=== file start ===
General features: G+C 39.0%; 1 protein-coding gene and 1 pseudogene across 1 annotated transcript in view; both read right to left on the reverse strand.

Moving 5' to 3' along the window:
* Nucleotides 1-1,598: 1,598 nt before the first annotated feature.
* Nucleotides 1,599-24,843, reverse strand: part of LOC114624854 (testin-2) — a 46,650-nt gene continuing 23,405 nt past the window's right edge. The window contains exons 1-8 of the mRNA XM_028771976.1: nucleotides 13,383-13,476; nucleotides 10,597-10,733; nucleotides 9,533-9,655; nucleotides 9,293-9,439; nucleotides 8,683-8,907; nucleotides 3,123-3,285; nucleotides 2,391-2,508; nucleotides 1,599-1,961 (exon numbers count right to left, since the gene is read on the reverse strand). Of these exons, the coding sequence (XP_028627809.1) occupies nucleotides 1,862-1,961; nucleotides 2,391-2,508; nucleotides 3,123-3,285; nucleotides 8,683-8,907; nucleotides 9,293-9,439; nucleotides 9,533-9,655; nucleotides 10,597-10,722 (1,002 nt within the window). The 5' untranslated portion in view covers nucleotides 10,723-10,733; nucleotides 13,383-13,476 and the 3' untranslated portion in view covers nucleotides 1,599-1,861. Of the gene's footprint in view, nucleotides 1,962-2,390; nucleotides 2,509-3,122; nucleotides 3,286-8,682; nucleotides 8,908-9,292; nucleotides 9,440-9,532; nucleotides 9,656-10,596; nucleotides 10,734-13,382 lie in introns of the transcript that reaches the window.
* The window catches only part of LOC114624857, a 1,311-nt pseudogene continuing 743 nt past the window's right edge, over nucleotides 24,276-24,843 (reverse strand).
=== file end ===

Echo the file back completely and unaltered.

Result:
General features: G+C 39.0%; 1 protein-coding gene and 1 pseudogene across 1 annotated transcript in view; both read right to left on the reverse strand.

Moving 5' to 3' along the window:
* Nucleotides 1-1,598: 1,598 nt before the first annotated feature.
* Nucleotides 1,599-24,843, reverse strand: part of LOC114624854 (testin-2) — a 46,650-nt gene continuing 23,405 nt past the window's right edge. The window contains exons 1-8 of the mRNA XM_028771976.1: nucleotides 13,383-13,476; nucleotides 10,597-10,733; nucleotides 9,533-9,655; nucleotides 9,293-9,439; nucleotides 8,683-8,907; nucleotides 3,123-3,285; nucleotides 2,391-2,508; nucleotides 1,599-1,961 (exon numbers count right to left, since the gene is read on the reverse strand). Of these exons, the coding sequence (XP_028627809.1) occupies nucleotides 1,862-1,961; nucleotides 2,391-2,508; nucleotides 3,123-3,285; nucleotides 8,683-8,907; nucleotides 9,293-9,439; nucleotides 9,533-9,655; nucleotides 10,597-10,722 (1,002 nt within the window). The 5' untranslated portion in view covers nucleotides 10,723-10,733; nucleotides 13,383-13,476 and the 3' untranslated portion in view covers nucleotides 1,599-1,861. Of the gene's footprint in view, nucleotides 1,962-2,390; nucleotides 2,509-3,122; nucleotides 3,286-8,682; nucleotides 8,908-9,292; nucleotides 9,440-9,532; nucleotides 9,656-10,596; nucleotides 10,734-13,382 lie in introns of the transcript that reaches the window.
* The window catches only part of LOC114624857, a 1,311-nt pseudogene continuing 743 nt past the window's right edge, over nucleotides 24,276-24,843 (reverse strand).